The Worldwide Leader in Sports holds huge power, and can wield it however they choose.  The avid sports fan must hope for, and even demand, that ESPN works to make its viewers more knowledgeable.  There is no escaping ESPN, but is there really is no desire to?  I myself can't imagine an ESPN-free world. I may complain about how overcoverage can kill the games, yet not a day goes by when I am not plugged in to ESPN or

With all that in mind, here is my list for my favorite and least favorite ESPN studio personalities.

ESPN Studio - The Best
  • Scott Van Pelt:  Van Pelt is easily the best SC anchor in Bristol.  Although he isn't on as frequently as he used to, he has his own radio show every afternoon.  Van Pelt is funny, original, and in-touch with the sports fan.  He works through the highlights intelligently and is an excellent and adaptable interviewer.  I love that he is able to drop references that make the diehard sports fan appreciate that Van Pelt knows what he's talking about.

  • Buster Olney: I don't think that there is a guy in the baseball world who is more "in the know" than  Robert Stanbury Olney III, other than the GM's themselves.  Buster is always the guy breaking news on free agent signings and trades in the MLB, even with the most minor of moves.  He also does a nice job analyzing what each team needs and the guys that can be traded on each team.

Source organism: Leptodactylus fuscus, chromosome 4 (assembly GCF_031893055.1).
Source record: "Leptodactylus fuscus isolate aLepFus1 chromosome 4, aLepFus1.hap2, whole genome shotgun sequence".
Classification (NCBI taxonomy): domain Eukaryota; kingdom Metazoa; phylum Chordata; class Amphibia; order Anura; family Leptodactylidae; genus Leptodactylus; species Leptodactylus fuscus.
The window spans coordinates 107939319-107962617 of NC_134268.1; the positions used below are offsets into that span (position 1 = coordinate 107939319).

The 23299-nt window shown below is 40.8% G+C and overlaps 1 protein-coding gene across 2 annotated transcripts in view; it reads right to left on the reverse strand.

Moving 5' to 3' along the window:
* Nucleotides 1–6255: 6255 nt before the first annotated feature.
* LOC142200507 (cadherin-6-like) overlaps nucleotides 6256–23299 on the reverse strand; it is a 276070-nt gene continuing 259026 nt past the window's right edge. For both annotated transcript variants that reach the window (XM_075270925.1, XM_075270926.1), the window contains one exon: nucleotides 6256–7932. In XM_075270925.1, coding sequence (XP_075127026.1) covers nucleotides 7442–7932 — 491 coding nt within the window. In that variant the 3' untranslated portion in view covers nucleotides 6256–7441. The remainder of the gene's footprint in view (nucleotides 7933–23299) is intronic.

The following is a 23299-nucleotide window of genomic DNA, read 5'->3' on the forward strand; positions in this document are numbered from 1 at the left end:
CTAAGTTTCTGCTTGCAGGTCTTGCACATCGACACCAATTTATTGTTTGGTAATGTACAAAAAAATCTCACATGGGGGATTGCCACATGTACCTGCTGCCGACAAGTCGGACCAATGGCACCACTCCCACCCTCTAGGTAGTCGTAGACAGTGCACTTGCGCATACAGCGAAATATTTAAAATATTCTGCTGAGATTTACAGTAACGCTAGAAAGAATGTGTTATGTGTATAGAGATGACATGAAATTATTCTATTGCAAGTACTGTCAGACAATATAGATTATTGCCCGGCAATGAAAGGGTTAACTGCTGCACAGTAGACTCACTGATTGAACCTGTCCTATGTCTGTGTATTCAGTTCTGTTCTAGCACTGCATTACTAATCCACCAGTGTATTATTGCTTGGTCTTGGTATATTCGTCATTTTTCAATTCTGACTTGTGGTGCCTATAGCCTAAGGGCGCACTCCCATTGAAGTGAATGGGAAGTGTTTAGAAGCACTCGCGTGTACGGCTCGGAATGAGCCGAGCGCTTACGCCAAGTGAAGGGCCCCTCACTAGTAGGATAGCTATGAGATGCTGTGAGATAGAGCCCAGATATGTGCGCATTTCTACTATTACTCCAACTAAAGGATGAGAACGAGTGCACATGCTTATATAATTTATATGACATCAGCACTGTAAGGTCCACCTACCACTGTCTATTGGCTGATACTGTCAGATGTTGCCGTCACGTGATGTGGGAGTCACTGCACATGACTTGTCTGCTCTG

• John Kruk: Kruk is a former major league first baseman and is the best Baseball Tonight analyst ESPN has.  He breaks down the game vary well and has a great understanding of how the common man watches baseball.  During his playing days, he was quoted as saying, "I ain’t an athlete, lady, I’m a baseball player."  He is a likeable guy who is easy to listen to, which is more than can be said for a majority of the Baseball Tonight guys (see Singleton, Chris)

Same time tomorrow, knuckleheads
  • Mike Wilbon/Tony Rieali: Pardon the Interruption is the best show on ESPN.  You get intelligent insight on number of leading stories, and usually get a different spin that what you would get elsewhere on ESPN.  Mike Wilbon is the better of the pair of him and Tony Kornheiser.  Both guys started (and still are) sports columnists, so they bring some original and clear thinking to their viewers.  Wilbon is likeable and has much less radical views than is partner, and backs up his points with sound reasoning.  He is also a Chicago boy, so I gotta love him for that.  Rieali, or Stat Boy, is also the host for Around the Horn.  As the host he does a great job of directing the conversation and asking pertinent follow-up questions, and does it all with some great humor.